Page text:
Day 23 | Tuesday, November 15, 2016
3:15 am, Off we go on a full day exploration of the Colca Canyon along with the small towns of Chivay, Maca, and Yanque.
Today we will be passing into some extremely high elevations again (highest point about 16,000 feet). With that comes some very cold temperatures in the early morning hours (about 33˚ F). This is the coldest weather we have encountered in South America so far and I have to say this is the first time I am genuinely cold. I am not sure if they don’t have the heat on in the van or if it just can’t keep up with the exterior temperature but I am actually shivering.
1 | Patapampa view point
From this vantage point you can see Misti volcano (stands at 19,101 feet above sea level/active volcano), Chachani Mountain (stands at 19,931 feet above sea level/the highest mountain near the city of Arequipa), Pichu Pichu volcano (18,583 feet above sea level/inactive volcano), Hualca Hualca volcano (19,767 feet above sea level/extinct volcano), Sabancaya volcano (currently erupting, started about two weeks ago/19,606 feet above sea level/the most active volcano in Peru), Hamp’atu volcano (20,630 feet above sea level/dormant volcano/where the body of a young Inca girl, nicknamed “Juanita”, who was sacrificed was found in September 1995), and Ubinas volcano (18,609 feet above sea level/active volcano).
2 | City of Chivay
Here we are offered a light breakfast of rolls and jam, two cheeses, cold cut ham, olives, quinoa juice (a little warm, very sweet, and a little chunky from bits of quinoa), choice of hot teas, and coffee. Not much to offer those on a gluten and dairy free diet but hot tea to help take the chill off.
3 | Town of Maca
A typical small town in the canyon. The main street showcases a couple of alpacas, several street vendors selling sweaters, scarves, hats and blankets and a quaint church.
From this vantage point we can see the valley stretch out before us revealing villages and countless pre-Inca terraces still in use today.
5 | Cruz del Condor view point
Just before arriving at the Cruz del Condor view point along side the road we saw a dead cow slung over a rock with two Andean condors feasting on the carcass. Our driver took advantage of the opportunity and pulled over to the side of the road and allowed us the opportunity to get out and observe the circle of life. It really was amazing.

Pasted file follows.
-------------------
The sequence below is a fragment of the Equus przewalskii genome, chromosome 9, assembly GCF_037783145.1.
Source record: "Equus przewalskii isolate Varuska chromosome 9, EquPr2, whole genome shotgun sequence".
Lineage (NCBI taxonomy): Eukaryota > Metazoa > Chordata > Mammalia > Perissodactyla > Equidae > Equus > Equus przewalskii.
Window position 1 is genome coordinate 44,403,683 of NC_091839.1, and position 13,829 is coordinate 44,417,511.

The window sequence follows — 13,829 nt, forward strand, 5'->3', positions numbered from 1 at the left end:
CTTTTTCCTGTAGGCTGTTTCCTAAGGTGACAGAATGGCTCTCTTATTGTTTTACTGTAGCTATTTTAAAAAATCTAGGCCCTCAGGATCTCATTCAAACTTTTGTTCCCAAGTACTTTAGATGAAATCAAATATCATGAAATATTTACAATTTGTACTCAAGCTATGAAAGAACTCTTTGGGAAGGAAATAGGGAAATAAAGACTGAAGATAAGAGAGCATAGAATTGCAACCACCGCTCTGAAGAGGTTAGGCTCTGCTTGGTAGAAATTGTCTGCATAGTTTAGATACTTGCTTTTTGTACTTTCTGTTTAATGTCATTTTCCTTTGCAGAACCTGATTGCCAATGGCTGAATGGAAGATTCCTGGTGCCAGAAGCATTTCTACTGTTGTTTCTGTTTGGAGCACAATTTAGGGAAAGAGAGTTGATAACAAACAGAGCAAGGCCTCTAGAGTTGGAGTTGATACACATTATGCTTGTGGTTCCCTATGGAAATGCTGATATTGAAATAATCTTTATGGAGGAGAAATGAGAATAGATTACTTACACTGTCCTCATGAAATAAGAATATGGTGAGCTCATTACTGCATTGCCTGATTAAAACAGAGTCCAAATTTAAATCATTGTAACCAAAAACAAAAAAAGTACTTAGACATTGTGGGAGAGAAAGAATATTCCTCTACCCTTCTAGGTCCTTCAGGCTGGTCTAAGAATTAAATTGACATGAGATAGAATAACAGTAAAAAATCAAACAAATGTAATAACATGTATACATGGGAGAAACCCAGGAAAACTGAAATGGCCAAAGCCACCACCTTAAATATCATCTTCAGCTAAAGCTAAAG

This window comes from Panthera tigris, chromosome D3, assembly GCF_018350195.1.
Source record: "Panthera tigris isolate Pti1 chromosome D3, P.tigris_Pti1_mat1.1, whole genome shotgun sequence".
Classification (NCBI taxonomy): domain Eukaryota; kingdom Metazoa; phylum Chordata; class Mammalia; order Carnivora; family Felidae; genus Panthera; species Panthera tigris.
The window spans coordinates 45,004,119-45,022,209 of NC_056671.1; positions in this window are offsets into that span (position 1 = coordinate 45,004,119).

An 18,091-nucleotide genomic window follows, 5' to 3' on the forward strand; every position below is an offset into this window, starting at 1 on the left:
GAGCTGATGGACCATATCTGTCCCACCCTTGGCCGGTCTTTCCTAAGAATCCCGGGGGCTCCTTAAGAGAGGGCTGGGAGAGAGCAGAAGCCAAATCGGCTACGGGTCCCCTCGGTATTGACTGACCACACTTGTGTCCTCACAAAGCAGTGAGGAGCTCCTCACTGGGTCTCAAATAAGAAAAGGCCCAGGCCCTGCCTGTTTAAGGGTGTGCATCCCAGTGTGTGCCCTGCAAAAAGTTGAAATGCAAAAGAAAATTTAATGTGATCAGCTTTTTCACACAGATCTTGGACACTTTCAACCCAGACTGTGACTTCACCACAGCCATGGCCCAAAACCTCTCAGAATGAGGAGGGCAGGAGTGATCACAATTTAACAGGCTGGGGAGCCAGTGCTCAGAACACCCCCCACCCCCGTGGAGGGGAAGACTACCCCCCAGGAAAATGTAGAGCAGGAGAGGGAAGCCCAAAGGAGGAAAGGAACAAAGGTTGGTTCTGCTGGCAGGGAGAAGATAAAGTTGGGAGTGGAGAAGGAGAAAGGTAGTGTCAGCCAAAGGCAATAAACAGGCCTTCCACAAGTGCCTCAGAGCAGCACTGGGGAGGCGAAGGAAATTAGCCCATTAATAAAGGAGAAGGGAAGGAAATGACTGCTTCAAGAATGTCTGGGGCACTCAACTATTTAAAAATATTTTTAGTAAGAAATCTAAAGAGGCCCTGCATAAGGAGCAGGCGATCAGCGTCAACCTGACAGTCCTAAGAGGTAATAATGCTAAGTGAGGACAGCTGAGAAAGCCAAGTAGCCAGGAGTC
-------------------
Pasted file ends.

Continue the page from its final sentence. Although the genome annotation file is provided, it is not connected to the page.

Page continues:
The Andean condor is a large bird of prey. They are the largest flying bird in the world by combined measurement of weight and wingspan. It has a maximum wingspan of 10 feet 10 inches.
Once at the actual view point we saw a few condors in flight. They are truly huge birds. Plus you get a real since of the canyon. The canyon is one of the deepest in the world with a depth of 10,725 feet, more than twice as deep as the Grand Canyon in the United States (Arizona). Although I have to say that the Grand Canyon is much more grand in appearance. Since the width between the mountains is greater at the Colca Canyon the depth does not feel nearly as impressive.
A quick stop to enjoy the relaxing medicinal 38°C hot springs. This is an optional activity that costs an additional 15 soles per person. Steve and I opted not to hop in but we captured a few pictures.
We have come full circle and are now stopping for lunch. We have the option of a buffet at Los Portales for 30 soles per person or to wander the streets and pick a different restaurant or street cart to eat at. We opted for the buffet. It was pretty good. There were options for both Steve and I given our crazy diet restrictions (gluten free and dairy free being the main ones). They actually had some really good guacamole.
8 | Salinas and Aguada Blanca National Reserve
A large reserve, over 900,000 acres, that was designated in the late 1970s. The Misti, Ubinas, and Pichu Pichu volcanoes as well as Chachani Mountain are part of the reserve. The plains are inhabited by vicuñas, alpacas, llamas and guanacos.
About a 3 hour drive and we are back at our apartment after another long day exploring the diverse landscapes of Peru.